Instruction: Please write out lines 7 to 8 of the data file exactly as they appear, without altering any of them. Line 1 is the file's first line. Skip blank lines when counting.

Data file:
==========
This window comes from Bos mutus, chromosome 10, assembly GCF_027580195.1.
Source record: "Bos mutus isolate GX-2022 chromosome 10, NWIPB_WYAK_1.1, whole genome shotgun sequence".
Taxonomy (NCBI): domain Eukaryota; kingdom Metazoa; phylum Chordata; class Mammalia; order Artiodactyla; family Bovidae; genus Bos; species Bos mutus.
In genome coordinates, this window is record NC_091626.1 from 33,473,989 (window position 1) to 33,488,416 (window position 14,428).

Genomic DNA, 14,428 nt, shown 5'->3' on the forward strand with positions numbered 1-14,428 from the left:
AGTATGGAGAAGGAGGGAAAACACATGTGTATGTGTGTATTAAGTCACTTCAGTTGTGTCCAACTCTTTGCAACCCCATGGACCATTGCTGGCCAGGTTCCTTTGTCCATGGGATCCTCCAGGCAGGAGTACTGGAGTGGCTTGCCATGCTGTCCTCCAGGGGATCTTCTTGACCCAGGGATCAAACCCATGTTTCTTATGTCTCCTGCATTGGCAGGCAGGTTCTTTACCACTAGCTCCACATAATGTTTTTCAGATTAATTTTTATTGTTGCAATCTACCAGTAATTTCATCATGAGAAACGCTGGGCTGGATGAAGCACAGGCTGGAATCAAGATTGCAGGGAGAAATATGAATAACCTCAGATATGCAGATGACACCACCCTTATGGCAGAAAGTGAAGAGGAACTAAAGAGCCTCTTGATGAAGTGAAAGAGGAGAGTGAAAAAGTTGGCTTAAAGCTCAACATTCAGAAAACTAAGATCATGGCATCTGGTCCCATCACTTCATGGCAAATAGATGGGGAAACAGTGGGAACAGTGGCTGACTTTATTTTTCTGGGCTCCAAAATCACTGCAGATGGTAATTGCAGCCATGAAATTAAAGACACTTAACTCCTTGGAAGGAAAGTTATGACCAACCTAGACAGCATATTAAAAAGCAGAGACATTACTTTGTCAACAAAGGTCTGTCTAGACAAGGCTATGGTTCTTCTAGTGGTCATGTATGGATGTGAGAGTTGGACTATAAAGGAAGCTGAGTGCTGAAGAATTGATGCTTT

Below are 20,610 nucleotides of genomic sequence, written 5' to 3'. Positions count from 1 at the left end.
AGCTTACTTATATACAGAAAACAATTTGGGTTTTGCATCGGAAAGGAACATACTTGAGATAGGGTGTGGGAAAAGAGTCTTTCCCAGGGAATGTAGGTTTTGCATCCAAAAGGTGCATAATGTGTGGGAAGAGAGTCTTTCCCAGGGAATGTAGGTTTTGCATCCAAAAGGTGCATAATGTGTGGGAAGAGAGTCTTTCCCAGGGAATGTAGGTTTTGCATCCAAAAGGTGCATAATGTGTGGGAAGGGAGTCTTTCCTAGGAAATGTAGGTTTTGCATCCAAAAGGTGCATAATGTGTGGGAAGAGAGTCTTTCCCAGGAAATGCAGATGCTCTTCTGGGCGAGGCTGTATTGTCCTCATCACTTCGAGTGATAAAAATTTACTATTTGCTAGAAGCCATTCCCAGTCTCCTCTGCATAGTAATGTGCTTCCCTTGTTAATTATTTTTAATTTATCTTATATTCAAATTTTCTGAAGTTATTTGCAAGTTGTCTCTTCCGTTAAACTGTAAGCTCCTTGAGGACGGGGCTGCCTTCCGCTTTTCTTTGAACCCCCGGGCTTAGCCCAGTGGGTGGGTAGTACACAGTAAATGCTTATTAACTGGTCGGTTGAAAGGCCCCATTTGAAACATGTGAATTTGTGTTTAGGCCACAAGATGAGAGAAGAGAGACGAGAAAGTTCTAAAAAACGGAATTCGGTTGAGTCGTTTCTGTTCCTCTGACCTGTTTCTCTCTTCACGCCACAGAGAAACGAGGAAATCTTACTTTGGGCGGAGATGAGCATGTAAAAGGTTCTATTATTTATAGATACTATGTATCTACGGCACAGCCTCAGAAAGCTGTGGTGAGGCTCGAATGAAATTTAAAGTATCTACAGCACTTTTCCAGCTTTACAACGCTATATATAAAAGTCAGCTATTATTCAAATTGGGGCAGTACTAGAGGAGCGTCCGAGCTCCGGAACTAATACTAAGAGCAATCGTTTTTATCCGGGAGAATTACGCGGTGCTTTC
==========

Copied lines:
Below are 20,610 nucleotides of genomic sequence, written 5' to 3'. Positions count from 1 at the left end.
AGCTTACTTATATACAGAAAACAATTTGGGTTTTGCATCGGAAAGGAACATACTTGAGATAGGGTGTGGGAAAAGAGTCTTTCCCAGGGAATGTAGGTTTTGCATCCAAAAGGTGCATAATGTGTGGGAAGAGAGTCTTTCCCAGGGAATGTAGGTTTTGCATCCAAAAGGTGCATAATGTGTGGGAAGAGAGTCTTTCCCAGGGAATGTAGGTTTTGCATCCAAAAGGTGCATAATGTGTGGGAAGGGAGTCTTTCCTAGGAAATGTAGGTTTTGCATCCAAAAGGTGCATAATGTGTGGGAAGAGAGTCTTTCCCAGGAAATGCAGATGCTCTTCTGGGCGAGGCTGTATTGTCCTCATCACTTCGAGTGATAAAAATTTACTATTTGCTAGAAGCCATTCCCAGTCTCCTCTGCATAGTAATGTGCTTCCCTTGTTAATTATTTTTAATTTATCTTATATTCAAATTTTCTGAAGTTATTTGCAAGTTGTCTCTTCCGTTAAACTGTAAGCTCCTTGAGGACGGGGCTGCCTTCCGCTTTTCTTTGAACCCCCGGGCTTAGCCCAGTGGGTGGGTAGTACACAGTAAATGCTTATTAACTGGTCGGTTGAAAGGCCCCATTTGAAACATGTGAATTTGTGTTTAGGCCACAAGATGAGAGAAGAGAGACGAGAAAGTTCTAAAAAACGGAATTCGGTTGAGTCGTTTCTGTTCCTCTGACCTGTTTCTCTCTTCACGCCACAGAGAAACGAGGAAATCTTACTTTGGGCGGAGATGAGCATGTAAAAGGTTCTATTATTTATAGATACTATGTATCTACGGCACAGCCTCAGAAAGCTGTGGTGAGGCTCGAATGAAATTTAAAGTATCTACAGCACTTTTCCAGCTTTACAACGCTATATATAAAAGTCAGCTATTATTCAAATTGGGGCAGTACTAGAGGAGCGTCCGAGCTCCGGAACTAATACTAAGAGCAATCGTTTTTATCCGGGAGAATTACGCGGTGCTTTC